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Cervical screening during the COVID-19 pandemic: optimising recovery strategies

Research output: Contribution to journalReview articlepeer-review

Alejandra Castanon, Matejka Rebolj, Emily Annika Burger, Inge M C M de Kok, Megan A Smith, Sharon J B Hanley, Francesca Maria Carozzi, Stuart Peacock, James F O'Mahony

Original languageEnglish
Pages (from-to)e522-e527
JournalThe Lancet Public Health
Volume6
Issue number7
Early online date30 Apr 2021
DOIs
E-pub ahead of print30 Apr 2021
PublishedJul 2021

Bibliographical note

Funding Information: This work was done on behalf of the Screening Working Group of the COVID-19 and Cancer Global Modelling Consortium (CCGMC) and we acknowledge all members of the CCGMC Steering Committee, Secretariat, and Working Group 2. This work was supported by Ireland's Health Research Board (grant number EIA-2017?054 to JFOM), the National Health and Medical Research Council (Australia; grant APP1159491 to MAS), Cancer Research UK (grant number C8162/A27047 to MR and AC), Cancer Institute NSW (ECF181561 to MAS), National Institutes of Health (USA; U01CA199334 to EAB), Norwegian Cancer Society (#198073 to EAB), and the National Cancer Centre (Japan; 31-A-20 to SJBH). These funders had no role in directing or the writing of the manuscript, or the decision to submit for publication. Funding Information: This work was done on behalf of the Screening Working Group of the COVID-19 and Cancer Global Modelling Consortium (CCGMC) and we acknowledge all members of the CCGMC Steering Committee, Secretariat, and Working Group 2. This work was supported by Ireland's Health Research Board ( grant number EIA-2017–054 to JFOM), the National Health and Medical Research Council (Australia; grant APP1159491 to MAS), Cancer Research UK (grant number C8162/A27047 to MR and AC), Cancer Institute NSW (ECF181561 to MAS), National Institutes of Health (USA; U01CA199334 to EAB), Norwegian Cancer Society (#198073 to EAB), and the National Cancer Centre (Japan; 31-A-20 to SJBH). These funders had no role in directing or the writing of the manuscript, or the decision to submit for publication. Funding Information: MR reports funding from Hologic and grants from Public Health England, outside of the submitted work. MAS reports grants from the National Health and Medical Research Council and the Cancer Institute New South Wales. SJBH reports grants from National Cancer Centre Japan. SP reports being a member of the Board of Directors for the Canadian Agency for Drugs and Technologies in Health. All other authors declare no competing interests. Publisher Copyright: © 2021 The Author(s). Published by Elsevier Ltd. This is an Open Access article under the CC BY 4.0 license Copyright: Copyright 2021 Elsevier B.V., All rights reserved.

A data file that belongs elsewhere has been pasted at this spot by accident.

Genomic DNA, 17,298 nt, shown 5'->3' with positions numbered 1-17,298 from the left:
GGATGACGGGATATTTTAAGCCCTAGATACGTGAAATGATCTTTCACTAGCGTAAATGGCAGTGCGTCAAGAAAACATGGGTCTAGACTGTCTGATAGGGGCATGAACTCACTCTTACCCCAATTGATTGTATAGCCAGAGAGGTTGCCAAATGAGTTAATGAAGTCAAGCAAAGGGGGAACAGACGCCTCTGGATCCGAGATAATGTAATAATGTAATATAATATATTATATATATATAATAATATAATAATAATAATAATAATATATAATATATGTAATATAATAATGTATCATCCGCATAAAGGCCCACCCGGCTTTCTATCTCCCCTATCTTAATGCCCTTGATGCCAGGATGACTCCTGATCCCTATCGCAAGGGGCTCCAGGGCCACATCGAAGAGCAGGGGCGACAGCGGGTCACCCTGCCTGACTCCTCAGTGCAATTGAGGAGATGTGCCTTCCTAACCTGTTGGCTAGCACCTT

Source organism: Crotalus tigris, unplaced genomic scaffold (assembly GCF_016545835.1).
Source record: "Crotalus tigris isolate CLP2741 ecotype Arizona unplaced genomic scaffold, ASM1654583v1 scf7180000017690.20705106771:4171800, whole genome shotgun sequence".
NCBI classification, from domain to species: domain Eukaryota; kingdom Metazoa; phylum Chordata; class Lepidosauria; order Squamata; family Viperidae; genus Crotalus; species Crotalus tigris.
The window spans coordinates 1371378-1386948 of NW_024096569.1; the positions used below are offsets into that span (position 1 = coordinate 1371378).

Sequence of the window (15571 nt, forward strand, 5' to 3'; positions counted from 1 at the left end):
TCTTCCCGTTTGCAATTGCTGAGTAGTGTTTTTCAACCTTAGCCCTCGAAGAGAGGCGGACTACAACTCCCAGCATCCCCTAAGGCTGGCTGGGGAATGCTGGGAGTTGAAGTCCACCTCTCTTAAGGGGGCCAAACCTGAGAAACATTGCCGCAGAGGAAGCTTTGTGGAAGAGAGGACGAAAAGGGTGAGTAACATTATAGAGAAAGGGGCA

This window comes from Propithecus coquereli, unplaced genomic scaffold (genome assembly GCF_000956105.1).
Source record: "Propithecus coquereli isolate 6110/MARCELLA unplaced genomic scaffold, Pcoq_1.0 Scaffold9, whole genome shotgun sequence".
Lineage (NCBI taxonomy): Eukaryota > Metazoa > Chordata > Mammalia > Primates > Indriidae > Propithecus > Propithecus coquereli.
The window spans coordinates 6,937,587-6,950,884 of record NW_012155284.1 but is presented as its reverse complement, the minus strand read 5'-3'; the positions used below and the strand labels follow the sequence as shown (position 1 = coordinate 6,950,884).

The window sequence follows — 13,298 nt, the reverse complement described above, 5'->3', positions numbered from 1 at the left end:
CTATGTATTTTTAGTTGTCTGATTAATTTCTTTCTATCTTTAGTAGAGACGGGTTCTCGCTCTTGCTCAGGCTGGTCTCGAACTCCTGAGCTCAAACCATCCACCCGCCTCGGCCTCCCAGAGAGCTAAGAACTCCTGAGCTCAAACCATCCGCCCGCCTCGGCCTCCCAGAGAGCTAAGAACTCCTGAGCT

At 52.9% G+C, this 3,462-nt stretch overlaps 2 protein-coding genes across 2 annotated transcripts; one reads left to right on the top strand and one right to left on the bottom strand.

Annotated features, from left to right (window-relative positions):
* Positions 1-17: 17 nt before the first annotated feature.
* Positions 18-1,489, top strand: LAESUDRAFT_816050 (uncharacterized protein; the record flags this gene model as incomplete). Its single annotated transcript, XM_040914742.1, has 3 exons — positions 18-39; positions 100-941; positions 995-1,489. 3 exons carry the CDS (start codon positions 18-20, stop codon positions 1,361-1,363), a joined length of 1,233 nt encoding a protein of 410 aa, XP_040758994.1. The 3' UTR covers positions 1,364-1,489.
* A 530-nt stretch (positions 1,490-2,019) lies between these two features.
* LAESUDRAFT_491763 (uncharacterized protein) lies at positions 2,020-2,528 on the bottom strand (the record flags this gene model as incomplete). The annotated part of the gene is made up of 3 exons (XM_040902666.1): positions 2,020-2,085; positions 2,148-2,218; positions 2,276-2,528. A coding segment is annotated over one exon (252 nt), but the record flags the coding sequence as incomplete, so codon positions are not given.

King's Authors

Abstract

Disruptions to cancer screening services have been experienced in most settings as a consequence of the COVID-19 pandemic. Ideally, programmes would resolve backlogs by temporarily expanding capacity; however, in practice, this is often not possible. We aim to inform the deliberations of decision makers in high-income settings regarding their cervical cancer screening policy response. We caution against performance measures that rely solely on restoring testing volumes to pre-pandemic levels because they will be less effective at mitigating excess cancer diagnoses than will targeted measures. These measures might exacerbate pre-existing inequalities in accessing cervical screening by disregarding the risk profile of the individuals attending. Modelling of cervical screening outcomes before and during the pandemic supports risk-based strategies as the most effective way for screening services to recover. The degree to which screening is organised will determine the feasibility of deploying some risk-based strategies, but implementation of age-based risk stratification should be universally feasible.

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